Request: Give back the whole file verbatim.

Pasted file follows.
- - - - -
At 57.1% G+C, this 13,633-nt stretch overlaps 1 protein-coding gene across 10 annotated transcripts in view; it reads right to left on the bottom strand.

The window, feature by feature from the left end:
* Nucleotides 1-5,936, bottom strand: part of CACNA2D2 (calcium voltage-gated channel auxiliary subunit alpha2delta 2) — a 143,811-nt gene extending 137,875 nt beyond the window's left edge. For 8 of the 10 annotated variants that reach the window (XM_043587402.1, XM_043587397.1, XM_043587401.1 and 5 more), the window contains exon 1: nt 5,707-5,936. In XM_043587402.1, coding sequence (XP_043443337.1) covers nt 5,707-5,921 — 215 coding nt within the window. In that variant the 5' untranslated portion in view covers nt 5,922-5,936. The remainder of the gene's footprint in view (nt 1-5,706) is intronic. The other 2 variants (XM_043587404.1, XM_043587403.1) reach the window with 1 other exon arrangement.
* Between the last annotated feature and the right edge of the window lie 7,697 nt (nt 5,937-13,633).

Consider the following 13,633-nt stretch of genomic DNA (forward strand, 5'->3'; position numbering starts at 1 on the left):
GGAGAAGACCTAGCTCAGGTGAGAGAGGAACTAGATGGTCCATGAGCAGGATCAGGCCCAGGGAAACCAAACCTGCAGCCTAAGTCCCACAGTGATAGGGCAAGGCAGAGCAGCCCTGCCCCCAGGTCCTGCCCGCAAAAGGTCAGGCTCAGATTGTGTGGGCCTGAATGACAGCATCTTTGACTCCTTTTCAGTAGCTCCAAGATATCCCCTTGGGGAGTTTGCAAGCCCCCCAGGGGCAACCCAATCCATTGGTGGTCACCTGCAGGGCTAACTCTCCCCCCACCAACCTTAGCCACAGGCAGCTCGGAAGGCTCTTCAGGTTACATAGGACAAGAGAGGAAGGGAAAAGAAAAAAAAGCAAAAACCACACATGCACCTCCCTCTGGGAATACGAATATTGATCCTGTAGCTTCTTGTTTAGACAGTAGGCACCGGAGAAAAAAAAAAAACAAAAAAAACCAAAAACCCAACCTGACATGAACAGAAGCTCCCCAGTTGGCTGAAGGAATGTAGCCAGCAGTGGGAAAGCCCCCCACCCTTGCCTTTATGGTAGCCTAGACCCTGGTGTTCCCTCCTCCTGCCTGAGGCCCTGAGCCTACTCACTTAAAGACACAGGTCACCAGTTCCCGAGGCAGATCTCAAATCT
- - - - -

At 57.1% G+C, this 13,633-nt stretch overlaps 1 protein-coding gene across 10 annotated transcripts in view; it reads right to left on the bottom strand.

The window, feature by feature from the left end:
* Nucleotides 1-5,936, bottom strand: part of CACNA2D2 (calcium voltage-gated channel auxiliary subunit alpha2delta 2) — a 143,811-nt gene extending 137,875 nt beyond the window's left edge. For 8 of the 10 annotated variants that reach the window (XM_043587402.1, XM_043587397.1, XM_043587401.1 and 5 more), the window contains exon 1: nt 5,707-5,936. In XM_043587402.1, coding sequence (XP_043443337.1) covers nt 5,707-5,921 — 215 coding nt within the window. In that variant the 5' untranslated portion in view covers nt 5,922-5,936. The remainder of the gene's footprint in view (nt 1-5,706) is intronic. The other 2 variants (XM_043587404.1, XM_043587403.1) reach the window with 1 other exon arrangement.
* Between the last annotated feature and the right edge of the window lie 7,697 nt (nt 5,937-13,633).

Consider the following 13,633-nt stretch of genomic DNA (forward strand, 5'->3'; position numbering starts at 1 on the left):
GGAGAAGACCTAGCTCAGGTGAGAGAGGAACTAGATGGTCCATGAGCAGGATCAGGCCCAGGGAAACCAAACCTGCAGCCTAAGTCCCACAGTGATAGGGCAAGGCAGAGCAGCCCTGCCCCCAGGTCCTGCCCGCAAAAGGTCAGGCTCAGATTGTGTGGGCCTGAATGACAGCATCTTTGACTCCTTTTCAGTAGCTCCAAGATATCCCCTTGGGGAGTTTGCAAGCCCCCCAGGGGCAACCCAATCCATTGGTGGTCACCTGCAGGGCTAACTCTCCCCCCACCAACCTTAGCCACAGGCAGCTCGGAAGGCTCTTCAGGTTACATAGGACAAGAGAGGAAGGGAAAAGAAAAAAAAGCAAAAACCACACATGCACCTCCCTCTGGGAATACGAATATTGATCCTGTAGCTTCTTGTTTAGACAGTAGGCACCGGAGAAAAAAAAAAAACAAAAAAAACCAAAAACCCAACCTGACATGAACAGAAGCTCCCCAGTTGGCTGAAGGAATGTAGCCAGCAGTGGGAAAGCCCCCCACCCTTGCCTTTATGGTAGCCTAGACCCTGGTGTTCCCTCCTCCTGCCTGAGGCCCTGAGCCTACTCACTTAAAGACACAGGTCACCAGTTCCCGAGGCAGATCTCAAATCT